Spring 2019 BFA Exhibition
Deep Dive (Detail 2)
Christina Victoria Dowdy, Boise State UniversityFollow
Dimensions: 5 x 5 feet (overall)
I’ve spent a good majority of my life going out of my way to touch things. I am captivated by unusual surfaces and forms, and often find myself getting lost in the sensation of feeling an object- an obsession which led to my fondness of clay. With clay, my hands are my tools, and I am able to both govern and succumb to the form. This idea of “control and submission” ushered me into my most recent creative project, Deep Dive, in which I explore memory and its intangibility. Being the daughter of a Japanese woman and an American man, my experience with cultural identity- particularly regarding my Japanese side- has been unique. I was born in Japan but raised in America by my mom who, for most of my youth, was a single mother of three. Because of this, a lot of my childhood knowledge of my Japanese heritage was gathered from my mother’s stories and memories of her life in Japan, and from the few mementos she brought with her when she moved to the states. As a little girl I was always fascinated her small, exotic treasures- valuable and precious possessions meant only for viewing and not touching. However, traveling to Japan as an adult, I was surprised to find how ordinary her “treasures” were. That’s when I realized the items’ worth was never important to her, it was the memories and narratives attached to them. I soon became obsessed with the idea of transforming anecdote into artifact.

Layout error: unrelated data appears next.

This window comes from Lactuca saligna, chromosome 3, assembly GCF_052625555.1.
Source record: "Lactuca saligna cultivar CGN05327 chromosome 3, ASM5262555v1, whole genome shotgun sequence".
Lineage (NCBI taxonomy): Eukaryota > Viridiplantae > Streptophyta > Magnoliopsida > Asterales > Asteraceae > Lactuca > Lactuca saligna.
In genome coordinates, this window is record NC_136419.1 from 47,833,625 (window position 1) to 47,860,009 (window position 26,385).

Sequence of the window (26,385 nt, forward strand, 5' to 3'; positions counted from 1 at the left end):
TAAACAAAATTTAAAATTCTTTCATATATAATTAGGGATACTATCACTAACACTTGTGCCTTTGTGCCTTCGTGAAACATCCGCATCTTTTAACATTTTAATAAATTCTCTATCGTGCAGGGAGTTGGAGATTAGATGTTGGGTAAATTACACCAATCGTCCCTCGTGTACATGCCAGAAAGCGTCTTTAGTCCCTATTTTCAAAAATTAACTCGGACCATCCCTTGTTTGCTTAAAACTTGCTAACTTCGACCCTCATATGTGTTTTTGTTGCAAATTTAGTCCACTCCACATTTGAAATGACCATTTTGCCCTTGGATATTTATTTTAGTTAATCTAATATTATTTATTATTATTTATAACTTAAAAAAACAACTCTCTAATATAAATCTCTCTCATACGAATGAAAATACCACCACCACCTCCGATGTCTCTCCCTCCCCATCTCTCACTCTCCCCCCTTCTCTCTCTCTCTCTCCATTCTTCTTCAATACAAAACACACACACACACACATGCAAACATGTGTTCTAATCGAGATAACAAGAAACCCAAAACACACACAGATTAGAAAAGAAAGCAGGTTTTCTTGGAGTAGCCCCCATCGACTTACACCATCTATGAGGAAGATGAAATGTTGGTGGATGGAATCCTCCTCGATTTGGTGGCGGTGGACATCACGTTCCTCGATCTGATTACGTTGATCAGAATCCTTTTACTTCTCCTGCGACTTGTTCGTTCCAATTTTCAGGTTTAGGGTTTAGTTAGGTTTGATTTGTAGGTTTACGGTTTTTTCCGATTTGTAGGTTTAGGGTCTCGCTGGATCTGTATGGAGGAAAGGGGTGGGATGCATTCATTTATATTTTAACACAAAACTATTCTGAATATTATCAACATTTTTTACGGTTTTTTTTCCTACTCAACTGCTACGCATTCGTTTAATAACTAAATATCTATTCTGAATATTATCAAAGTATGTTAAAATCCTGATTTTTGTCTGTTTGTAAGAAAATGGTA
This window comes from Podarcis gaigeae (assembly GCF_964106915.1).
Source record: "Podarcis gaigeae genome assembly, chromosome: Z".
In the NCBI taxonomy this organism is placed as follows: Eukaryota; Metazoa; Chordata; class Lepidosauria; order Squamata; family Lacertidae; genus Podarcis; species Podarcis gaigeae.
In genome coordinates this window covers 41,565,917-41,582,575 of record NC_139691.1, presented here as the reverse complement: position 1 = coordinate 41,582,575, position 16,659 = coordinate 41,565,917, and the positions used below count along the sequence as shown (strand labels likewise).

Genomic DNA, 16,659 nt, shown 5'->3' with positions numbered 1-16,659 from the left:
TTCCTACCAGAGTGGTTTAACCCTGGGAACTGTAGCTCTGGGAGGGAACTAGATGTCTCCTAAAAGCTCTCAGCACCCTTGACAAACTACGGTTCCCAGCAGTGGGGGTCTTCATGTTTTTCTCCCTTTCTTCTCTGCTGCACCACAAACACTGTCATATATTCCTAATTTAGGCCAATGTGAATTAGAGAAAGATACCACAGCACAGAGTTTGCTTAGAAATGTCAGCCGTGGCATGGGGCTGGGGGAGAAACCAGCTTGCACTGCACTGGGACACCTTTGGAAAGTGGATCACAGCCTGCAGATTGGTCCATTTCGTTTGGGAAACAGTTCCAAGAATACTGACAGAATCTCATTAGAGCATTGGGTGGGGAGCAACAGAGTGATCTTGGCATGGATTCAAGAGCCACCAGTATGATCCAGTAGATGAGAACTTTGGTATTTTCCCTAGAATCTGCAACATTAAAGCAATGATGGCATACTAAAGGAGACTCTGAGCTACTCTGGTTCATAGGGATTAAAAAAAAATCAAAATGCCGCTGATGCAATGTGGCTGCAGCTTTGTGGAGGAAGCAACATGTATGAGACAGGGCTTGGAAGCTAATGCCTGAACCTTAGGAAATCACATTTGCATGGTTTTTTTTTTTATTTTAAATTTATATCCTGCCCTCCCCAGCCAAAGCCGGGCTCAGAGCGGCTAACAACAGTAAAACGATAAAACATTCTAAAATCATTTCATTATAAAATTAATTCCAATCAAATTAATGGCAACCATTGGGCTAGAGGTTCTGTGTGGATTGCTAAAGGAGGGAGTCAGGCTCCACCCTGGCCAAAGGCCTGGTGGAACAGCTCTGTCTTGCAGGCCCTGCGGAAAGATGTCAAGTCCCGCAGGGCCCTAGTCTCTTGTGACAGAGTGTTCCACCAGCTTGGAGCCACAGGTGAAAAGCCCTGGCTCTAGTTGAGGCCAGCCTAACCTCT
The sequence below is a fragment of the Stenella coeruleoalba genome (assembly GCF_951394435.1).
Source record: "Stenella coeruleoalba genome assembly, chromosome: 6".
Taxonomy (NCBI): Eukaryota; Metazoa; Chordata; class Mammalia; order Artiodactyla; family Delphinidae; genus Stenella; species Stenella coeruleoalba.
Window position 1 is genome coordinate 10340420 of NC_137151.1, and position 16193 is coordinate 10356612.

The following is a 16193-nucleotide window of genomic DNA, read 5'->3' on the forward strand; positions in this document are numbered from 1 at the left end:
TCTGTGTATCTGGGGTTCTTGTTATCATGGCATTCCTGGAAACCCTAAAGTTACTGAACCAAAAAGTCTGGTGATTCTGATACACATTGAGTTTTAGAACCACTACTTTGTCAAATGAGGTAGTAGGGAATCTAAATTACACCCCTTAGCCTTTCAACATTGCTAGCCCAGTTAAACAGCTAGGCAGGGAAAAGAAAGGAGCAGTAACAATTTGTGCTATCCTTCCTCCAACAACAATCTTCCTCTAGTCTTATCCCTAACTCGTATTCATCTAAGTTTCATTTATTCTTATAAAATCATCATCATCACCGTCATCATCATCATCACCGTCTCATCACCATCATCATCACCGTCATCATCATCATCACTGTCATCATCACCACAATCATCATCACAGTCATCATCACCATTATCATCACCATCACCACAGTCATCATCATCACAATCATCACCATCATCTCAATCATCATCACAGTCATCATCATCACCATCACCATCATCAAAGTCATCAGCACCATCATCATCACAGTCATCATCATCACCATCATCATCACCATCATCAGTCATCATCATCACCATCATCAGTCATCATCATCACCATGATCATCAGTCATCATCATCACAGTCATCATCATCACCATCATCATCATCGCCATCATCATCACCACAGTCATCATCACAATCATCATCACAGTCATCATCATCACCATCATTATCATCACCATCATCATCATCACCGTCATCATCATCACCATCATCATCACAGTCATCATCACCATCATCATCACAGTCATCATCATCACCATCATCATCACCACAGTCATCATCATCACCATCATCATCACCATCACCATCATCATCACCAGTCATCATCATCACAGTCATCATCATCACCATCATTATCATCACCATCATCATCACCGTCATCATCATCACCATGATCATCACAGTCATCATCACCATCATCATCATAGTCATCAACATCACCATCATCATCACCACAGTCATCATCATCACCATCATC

I use clay because it’s a medium that begs to be touched. My sweeping, curvilinear forms mimic the freedom and individuality of the calligraphy brushstroke. Each relief piece displays a subject linked to one of my mother’s memories. Pigmented clay-slip is my paint, and I apply it in thin layers across the surface, creating areas of translucency which call attention to the tendency of memories to fade over time. I draw inspiration from the ukiyo-e painter and printmaker, Katsushika Hokusai, and often find myself outlining my subject-matter with thick, black outlines to “complete” my paintings. I apply opalescent, ceramic lusters to highlight the ethereal quality of memory, and gold luster to add preciousness to traditionally unremarkable things such as: ginger root, daikon, tuna, curry, et cetera. I add reef-like protrusions, recognizing that Japan is an island with a culture rooted in its strong relationship with the ocean. Lastly, I incorporate small, white stones, to simulate a Japanese rock garden (karesansui). Pairing traditional culture and memory, I create an environment in which introspection and tranquility are welcomed and encouraged.
© Christina Victoria Dowdy, 2019.
Since June 07, 2019
ceramics, pottery, slip-decoration, stoneware, culture, Japan
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